Monday, November 22, 2010

Hey, it's my favorite stuff!

This is really the best way to know me:

-Seth Godin (Linchpin and Tribes)
-Tony Robbins
-The Four Hour Workweek (by Tim Ferris)
-The Secret (cheesy, yes, scientifically accurate, no, but still beneficial to think about, definitely)
-Three Cups of Tea (about Greg Mortensen, look him up)
-Making Ideas Happen
-The Art of Possibility
-Think Big and Kick Ass (Donnald Trump and Bill Zanker, two awesome dudes)
-Blake Mycoskie (founder of Tom's Shoes)
-Inc. Magazine
-Style and Design

Thursday, November 18, 2010

True Place and Right Place

I was given this card recently by somebody very dear to me. It's old, but here's what it says:

"There is a vital difference between your True Place and your Right Place which everyone should understand.

Your True Place is the place where God [or whatever you believe: nature, destiny, etc] intends you to be. In that place you will have great happiness, good health and real prosperity, and you will be living an active and interesting life. That place is waiting for you somewhere, and the wonderful thing about it is that no one else on earth, but you, can fill your True Place adequately.

Your Right Place in life is the place you are actually in at the moment, whether it is pleasing to you or not.

You are always in your Right Place because you are always in the place that corresponds to your mentality at the moment; but this may not be your True Place. If your conditions are unwelcome, it means that there is something in your mentality that needs to be changed. Change it, and then the outer conditions will change too.

The sick man is in his Right Place in bed, because he has a sick mentality, but it is not his True Place, and his business is to change his mentality, heal his mind. When he is healed, bed will no longer be his Right Place. The man in the bread-line is suffering the natural consequences of having a poverty consciousness at the moment, but that is not his True Place.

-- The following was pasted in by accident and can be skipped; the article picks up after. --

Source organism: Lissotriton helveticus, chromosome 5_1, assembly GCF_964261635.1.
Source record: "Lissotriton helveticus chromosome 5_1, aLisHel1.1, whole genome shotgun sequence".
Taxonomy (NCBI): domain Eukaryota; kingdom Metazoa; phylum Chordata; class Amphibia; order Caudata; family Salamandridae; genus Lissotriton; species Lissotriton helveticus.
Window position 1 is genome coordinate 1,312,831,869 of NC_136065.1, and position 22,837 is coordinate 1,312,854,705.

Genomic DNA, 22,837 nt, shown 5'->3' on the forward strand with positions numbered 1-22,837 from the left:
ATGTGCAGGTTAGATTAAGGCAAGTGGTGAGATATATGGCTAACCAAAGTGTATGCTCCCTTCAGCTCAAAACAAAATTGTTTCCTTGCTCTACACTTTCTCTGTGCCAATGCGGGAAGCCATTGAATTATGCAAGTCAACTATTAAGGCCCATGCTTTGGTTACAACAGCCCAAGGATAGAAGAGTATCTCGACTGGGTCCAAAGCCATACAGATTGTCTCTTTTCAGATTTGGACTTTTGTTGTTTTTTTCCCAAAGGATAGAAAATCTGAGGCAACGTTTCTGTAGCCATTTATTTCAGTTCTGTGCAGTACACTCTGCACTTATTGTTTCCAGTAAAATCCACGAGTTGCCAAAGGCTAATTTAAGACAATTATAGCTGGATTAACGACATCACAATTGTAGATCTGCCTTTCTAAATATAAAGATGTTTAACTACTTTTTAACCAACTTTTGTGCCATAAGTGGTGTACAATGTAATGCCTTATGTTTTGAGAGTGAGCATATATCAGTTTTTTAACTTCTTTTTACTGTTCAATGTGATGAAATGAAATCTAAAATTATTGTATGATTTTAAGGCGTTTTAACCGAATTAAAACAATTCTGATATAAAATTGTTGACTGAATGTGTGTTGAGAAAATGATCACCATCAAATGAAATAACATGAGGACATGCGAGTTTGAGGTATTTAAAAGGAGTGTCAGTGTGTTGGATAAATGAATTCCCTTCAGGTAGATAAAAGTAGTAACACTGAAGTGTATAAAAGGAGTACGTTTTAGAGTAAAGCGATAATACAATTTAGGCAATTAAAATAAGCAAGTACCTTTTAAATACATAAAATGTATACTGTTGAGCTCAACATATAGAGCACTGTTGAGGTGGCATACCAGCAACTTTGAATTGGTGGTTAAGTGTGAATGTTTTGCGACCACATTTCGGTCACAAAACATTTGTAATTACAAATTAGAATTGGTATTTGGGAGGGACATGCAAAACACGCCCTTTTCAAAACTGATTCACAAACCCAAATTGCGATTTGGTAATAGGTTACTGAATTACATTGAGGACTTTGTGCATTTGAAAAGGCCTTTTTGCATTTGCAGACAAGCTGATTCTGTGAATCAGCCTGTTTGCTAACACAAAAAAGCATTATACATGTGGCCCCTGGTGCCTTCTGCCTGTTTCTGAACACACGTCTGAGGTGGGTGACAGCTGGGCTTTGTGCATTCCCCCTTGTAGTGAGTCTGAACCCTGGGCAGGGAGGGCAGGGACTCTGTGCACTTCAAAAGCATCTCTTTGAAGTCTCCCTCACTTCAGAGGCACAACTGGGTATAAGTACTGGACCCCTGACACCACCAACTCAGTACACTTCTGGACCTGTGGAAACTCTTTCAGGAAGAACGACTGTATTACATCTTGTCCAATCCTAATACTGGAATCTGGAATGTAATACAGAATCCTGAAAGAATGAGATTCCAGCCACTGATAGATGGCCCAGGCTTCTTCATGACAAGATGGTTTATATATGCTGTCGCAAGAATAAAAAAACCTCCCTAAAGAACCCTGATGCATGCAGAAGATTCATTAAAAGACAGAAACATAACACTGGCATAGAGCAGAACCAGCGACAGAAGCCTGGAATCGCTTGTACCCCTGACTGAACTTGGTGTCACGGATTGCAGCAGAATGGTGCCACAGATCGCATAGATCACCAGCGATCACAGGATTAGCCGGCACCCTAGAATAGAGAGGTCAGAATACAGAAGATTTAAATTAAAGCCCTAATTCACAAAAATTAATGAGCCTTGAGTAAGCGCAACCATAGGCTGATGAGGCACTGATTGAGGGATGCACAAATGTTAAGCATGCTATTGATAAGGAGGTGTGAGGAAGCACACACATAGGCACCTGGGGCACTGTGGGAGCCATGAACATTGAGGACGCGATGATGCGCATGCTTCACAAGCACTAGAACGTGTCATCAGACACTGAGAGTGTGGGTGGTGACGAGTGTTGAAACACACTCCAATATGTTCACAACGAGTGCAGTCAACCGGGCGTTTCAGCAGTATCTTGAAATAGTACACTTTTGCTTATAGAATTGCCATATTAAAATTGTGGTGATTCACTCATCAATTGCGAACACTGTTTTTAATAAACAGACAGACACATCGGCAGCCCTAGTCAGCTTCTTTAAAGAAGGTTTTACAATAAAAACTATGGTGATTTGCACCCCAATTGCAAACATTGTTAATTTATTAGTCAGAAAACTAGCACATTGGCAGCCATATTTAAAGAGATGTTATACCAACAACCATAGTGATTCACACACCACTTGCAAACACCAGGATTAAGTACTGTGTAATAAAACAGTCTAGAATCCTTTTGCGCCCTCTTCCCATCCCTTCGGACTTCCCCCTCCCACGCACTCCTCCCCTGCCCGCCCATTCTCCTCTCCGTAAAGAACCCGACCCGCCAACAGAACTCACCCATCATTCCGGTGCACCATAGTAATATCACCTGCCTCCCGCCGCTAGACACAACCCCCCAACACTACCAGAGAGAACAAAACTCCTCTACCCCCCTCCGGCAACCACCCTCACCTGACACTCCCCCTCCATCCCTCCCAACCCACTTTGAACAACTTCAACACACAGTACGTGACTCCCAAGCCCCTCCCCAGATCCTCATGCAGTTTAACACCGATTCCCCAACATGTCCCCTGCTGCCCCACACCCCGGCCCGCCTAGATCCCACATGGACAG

You glorify God [or life] by working upon yourself until your Right Place and your True Place become one."

Monday, November 8, 2010

My latest pet peeve and how to fix it...

... began when I started reading non-fiction.

You see, the problem with the non-fiction genre (particularly self-help)- not that the genre is problematic, but it has one big problem- is that there are a lot of self-proclaimed 'guru's' out there that are itching to dole out utterly meaningless and repetitious advice. Here I'm going to give a couple brief examples:

Business: "Planning is very important if a business is to survive. By taking an objective look at your business you can identify areas of weakness and strength. You will realize needs that may have been overlooked, spot problems and nip them before they escalate, and establish plans to meet your business goals."

Depression: "Learning how to deal with depression is no easy task. There will be ups and downs and many people will feel like giving up along the way. You deserve to be happy and for that reason it is important to know exactly how to deal with your depression."

The first example makes me cringe. Do you gain any actual information from what you read there?? My guess is probably not. I know I didn't. The second example is a meaningless introduction to the idea of depression. News flash: if somebody is reading that page, it's likely that they already know what depression is! That's why they are there!

This self-aggrandizing babble must come from some desire for attention. That is my only conclusion.

My advice here is that finding good advice takes time, but never ever ever stop looking for it. The best advice on where to get advice comes from other people. I love sharing these inspirational sources with all of my friends and those close to me. You should check them out too:

-Seth Godin
-Hugh Macleod
-Anthony Robbins
-Paul Graham
-Blake Mycoskie
-Tony Hsieh
-The Zanders
-Donnald Trump
-and more to come.

Sunday, November 7, 2010

YOU need to give...

...and so do I.

A photographer by the name of Thomas Hawk is is extremely successful. He takes tens of thousands of pictures and distributes them under the Creative Commons license. They are free for anybody to use.

Is Thomas hurting for work? Not at all. But I'll let you be the judge:

If you want further convincing read this book: Linchpin

Tuesday, November 2, 2010


I can't think of a creative story to exemplify this point, but I'm pretty sure that true winners don't view what they do as a competition.

Winning does not exist for them. The only "win" is constant, never-ending improvement.

They play in a league of their own.